Requires objective C.

Find the coefficient of in

Find the coefficient of in

 

 

Pascal’s triangle and the binomial coefficients

1, 3, 4, 5

An independent laboratory tested a total of 200 tomato seeds from two companies, ActiveGrow and BioBlume.  150 of these seeds germinated.  Of those that germinated , 70 came from BioBlume.  If 20 of the non-germinating seeds came from ActiveGrow, find the probability that the seed came from ActiveGrow given that germination occurred.

 

 

Requires objective C.

“Orange-Thirst” is 20% orange juice  and “Quencho” is 10% orange juice.  How many liters of each should be mixed together to get 10 liters of a mixture that is 17% orange juice?

 

 

While the finite math question given here does not use a system of equations as you might in solving the juice problem, the skill learned in Intermediate Algebra of organizing information into a table is helpful is this probability question.

1, 2, 3, 4, 5

Assume that E and F are events with

A.)Translate into words and evaluate it.

B.)Translate into words and evaluate it.

C.) Translate into words and evaluate it.

D.) Find

 

Requires objective C.

 

Solve D = A + B – x for x.

Solve P = AB for B.

Solve A + B = 1 for A.

 

In addition to Intermediate Algebra problems dealing with compound inequalities which reinforce the connections between  “and”, “or”, and “not” with set operations, this type of problem requires solving literal equations.

 

 

 

 

Connection between set operations and words.  Working with formulas.

1, 3, 4, 5

Four of 20 bulbs in a box are defective.  A sample of three is randomly selected.  Find the probability that

A.) the sample contains no defective bulbs.

B.) the sample contains at least one defective fuse.

 

Requires objective C.

Let S = {1, 2, 3, 4, 5, 6, 7, 8, 9, 10}.  List the elements in set S that are at least 2.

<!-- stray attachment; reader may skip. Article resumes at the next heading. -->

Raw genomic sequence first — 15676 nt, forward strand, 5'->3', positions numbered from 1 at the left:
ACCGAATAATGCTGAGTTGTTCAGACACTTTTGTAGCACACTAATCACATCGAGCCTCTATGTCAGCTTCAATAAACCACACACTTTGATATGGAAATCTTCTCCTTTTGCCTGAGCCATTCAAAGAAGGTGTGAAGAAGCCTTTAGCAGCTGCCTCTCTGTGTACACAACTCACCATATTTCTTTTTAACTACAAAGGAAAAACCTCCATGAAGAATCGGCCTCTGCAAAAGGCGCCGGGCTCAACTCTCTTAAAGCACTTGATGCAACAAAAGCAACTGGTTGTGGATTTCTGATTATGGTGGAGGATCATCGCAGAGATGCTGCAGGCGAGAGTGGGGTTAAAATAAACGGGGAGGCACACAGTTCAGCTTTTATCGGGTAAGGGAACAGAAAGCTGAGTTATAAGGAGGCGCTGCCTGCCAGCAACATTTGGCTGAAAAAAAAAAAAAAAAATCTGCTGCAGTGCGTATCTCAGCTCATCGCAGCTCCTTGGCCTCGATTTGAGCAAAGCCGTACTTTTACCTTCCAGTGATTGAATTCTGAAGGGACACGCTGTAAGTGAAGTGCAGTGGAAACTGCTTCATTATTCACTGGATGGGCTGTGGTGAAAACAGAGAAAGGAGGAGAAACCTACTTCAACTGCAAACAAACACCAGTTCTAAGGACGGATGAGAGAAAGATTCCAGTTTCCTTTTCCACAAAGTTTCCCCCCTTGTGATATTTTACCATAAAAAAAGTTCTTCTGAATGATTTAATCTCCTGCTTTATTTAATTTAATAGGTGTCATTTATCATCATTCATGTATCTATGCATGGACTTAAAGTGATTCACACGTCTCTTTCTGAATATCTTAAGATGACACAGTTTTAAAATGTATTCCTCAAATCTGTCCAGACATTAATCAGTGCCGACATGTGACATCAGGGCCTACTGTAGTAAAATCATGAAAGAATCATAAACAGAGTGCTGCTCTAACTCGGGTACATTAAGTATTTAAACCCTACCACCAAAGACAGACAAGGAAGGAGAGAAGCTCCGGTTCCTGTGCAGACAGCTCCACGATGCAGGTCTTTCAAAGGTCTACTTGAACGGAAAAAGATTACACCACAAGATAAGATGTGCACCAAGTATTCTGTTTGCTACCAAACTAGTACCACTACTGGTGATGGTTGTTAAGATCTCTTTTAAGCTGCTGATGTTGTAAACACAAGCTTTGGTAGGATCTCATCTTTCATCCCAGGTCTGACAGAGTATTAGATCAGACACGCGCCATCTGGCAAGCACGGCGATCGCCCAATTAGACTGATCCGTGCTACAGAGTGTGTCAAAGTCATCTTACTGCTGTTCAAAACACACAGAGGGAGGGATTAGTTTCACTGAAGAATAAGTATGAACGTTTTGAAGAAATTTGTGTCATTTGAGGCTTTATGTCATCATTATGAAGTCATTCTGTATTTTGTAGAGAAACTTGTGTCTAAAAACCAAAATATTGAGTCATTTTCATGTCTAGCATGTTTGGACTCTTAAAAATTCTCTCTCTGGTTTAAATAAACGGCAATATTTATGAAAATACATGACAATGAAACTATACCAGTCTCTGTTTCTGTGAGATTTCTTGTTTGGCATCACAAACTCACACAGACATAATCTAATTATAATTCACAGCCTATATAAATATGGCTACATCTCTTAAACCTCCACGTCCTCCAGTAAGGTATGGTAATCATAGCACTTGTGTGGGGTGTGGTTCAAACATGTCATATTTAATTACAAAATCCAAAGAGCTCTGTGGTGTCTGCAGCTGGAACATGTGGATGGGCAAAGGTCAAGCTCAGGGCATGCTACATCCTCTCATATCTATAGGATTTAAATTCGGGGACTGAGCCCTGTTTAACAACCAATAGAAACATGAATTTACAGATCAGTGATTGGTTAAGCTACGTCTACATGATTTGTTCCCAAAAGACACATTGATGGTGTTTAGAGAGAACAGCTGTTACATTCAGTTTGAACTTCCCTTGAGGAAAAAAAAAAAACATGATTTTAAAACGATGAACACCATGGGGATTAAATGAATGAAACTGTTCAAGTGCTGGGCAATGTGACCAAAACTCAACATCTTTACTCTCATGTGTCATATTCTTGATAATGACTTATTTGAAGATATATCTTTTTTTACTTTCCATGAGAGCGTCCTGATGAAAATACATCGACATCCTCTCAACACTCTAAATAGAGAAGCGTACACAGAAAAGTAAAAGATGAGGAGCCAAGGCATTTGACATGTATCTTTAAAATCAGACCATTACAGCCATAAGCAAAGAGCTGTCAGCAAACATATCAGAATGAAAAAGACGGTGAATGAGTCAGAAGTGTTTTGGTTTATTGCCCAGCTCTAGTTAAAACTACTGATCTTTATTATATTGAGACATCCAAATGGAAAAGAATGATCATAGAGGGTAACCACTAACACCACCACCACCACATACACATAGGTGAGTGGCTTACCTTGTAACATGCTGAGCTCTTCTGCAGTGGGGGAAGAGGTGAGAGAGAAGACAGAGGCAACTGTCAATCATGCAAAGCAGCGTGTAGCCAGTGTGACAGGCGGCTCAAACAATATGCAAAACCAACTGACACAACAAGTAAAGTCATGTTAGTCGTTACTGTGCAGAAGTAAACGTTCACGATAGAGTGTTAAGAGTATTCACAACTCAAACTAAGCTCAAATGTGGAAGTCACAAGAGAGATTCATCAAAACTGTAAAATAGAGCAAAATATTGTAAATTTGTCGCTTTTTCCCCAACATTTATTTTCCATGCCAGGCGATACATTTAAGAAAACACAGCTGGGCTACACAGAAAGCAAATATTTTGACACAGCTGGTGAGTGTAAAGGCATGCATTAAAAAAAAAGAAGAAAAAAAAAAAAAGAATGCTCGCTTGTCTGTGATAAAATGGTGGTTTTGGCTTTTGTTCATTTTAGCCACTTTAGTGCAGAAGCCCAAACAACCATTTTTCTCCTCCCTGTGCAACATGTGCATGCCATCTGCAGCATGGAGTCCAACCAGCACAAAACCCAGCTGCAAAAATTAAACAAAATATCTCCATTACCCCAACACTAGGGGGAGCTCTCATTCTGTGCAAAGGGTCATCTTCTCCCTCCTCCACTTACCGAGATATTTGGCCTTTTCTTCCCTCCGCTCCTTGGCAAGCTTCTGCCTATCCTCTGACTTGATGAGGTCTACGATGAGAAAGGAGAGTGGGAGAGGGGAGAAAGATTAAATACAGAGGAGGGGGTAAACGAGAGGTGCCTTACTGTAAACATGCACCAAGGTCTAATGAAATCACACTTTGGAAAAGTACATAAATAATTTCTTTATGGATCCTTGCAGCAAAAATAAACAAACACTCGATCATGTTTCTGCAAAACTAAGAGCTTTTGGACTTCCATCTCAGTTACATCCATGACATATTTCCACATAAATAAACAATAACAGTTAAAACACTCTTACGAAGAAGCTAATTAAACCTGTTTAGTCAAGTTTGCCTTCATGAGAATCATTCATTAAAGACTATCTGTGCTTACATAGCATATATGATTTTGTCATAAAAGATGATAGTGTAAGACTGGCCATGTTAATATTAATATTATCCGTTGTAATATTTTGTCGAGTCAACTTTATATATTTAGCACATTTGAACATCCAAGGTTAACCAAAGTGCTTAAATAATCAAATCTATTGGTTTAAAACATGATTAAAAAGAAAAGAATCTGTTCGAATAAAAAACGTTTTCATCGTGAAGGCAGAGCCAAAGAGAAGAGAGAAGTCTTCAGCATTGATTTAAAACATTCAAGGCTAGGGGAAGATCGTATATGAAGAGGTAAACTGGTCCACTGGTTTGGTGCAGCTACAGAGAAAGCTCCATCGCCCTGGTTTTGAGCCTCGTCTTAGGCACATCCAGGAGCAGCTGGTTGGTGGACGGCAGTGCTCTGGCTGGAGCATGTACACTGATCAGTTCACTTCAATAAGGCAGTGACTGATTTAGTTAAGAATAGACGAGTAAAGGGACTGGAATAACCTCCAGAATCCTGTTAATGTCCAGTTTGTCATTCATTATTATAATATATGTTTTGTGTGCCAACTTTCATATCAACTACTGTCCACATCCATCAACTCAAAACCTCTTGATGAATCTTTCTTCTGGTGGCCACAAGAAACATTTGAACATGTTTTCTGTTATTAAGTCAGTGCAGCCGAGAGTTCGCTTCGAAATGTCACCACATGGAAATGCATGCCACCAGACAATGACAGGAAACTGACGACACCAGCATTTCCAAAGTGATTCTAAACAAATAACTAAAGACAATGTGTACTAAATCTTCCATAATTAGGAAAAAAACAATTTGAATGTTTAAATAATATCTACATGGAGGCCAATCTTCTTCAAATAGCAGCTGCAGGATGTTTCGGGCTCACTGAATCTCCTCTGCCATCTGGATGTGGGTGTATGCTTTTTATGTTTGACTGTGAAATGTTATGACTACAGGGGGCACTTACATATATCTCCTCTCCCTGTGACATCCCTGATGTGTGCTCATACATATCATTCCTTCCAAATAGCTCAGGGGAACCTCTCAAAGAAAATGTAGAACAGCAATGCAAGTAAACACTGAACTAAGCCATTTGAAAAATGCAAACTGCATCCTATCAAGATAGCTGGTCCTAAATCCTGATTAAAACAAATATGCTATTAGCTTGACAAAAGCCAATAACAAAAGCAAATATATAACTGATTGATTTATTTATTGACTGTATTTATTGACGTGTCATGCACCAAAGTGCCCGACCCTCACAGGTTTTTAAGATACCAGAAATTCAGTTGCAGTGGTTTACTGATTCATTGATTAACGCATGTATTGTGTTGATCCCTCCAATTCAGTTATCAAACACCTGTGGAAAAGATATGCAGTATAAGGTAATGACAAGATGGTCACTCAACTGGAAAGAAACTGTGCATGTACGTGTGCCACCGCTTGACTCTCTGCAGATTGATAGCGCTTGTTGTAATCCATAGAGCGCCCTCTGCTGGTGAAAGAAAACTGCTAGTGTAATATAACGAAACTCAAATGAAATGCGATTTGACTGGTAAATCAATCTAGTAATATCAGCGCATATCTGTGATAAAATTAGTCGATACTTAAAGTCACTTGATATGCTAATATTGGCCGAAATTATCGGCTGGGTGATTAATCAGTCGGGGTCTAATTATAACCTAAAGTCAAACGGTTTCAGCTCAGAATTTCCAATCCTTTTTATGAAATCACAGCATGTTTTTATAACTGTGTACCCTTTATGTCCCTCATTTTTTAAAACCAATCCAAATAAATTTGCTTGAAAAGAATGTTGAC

Connection between logic and set operations.

1, 2, 3, 4

Let , , and

For the regular stochastic matrix A and initial distributions V and W, find

 and
and

What appears to be happening?

 

Requires objectives E and A.

Let  Find

f(0), f(1), f(2), f(3), f(10), and f(100)

What happens to f(x) when x is extremely large?

 

Creating a table of values for a function to introduce important characteristics of the function. 

1, 3, 5, 6

Find the long term trend in the situation described below:

In a manufacturing process, the state of the assembly line is monitored hourly as either being ahead of schedule, on schedule, or behind schedule.  If the line is on schedule the probability that it will be ahead of schedule the next hour is 0.25, on schedule is 0.40, and behind schedule is 0.35.  If the line is ahead of schedule the probabilities are 0.15, 0.15, and 0.70 for ahead of schedule, on schedule, and behind schedule, respectively.  If the line is behind schedule, the probabilities are 0.30, 0.60, and 0.10 for ahead of schedule, on schedule, and behind schedule, respectively.

 

 

 

Requires objectives E and A.

The WKS corporation produces three styles of hats, model #9, #11, and #13.  There is enough material to make 90 hats.  Each #9 requires 2 minutes in department A and 2 minutes in department B.  Each #11 requires 3 minutes in A and 3 minutes in B.  Each #13 takes 3 minutes and 4 minutes in the respective departments.  If A is available for 220 minutes and B is available for 240 minutes, how many of each type of hat can be made?

 

Organize information into a table.  Solve systems of linear equations.  The finite math problem given involves working with 4 linear equations in 3 variables.

1, 3, 5, 6

Two competing cable TV companies (one called R and one called C) would like to increase their market shares.  A study has shown that

If R lowers its rates and so does C, then R will get 60% of the market.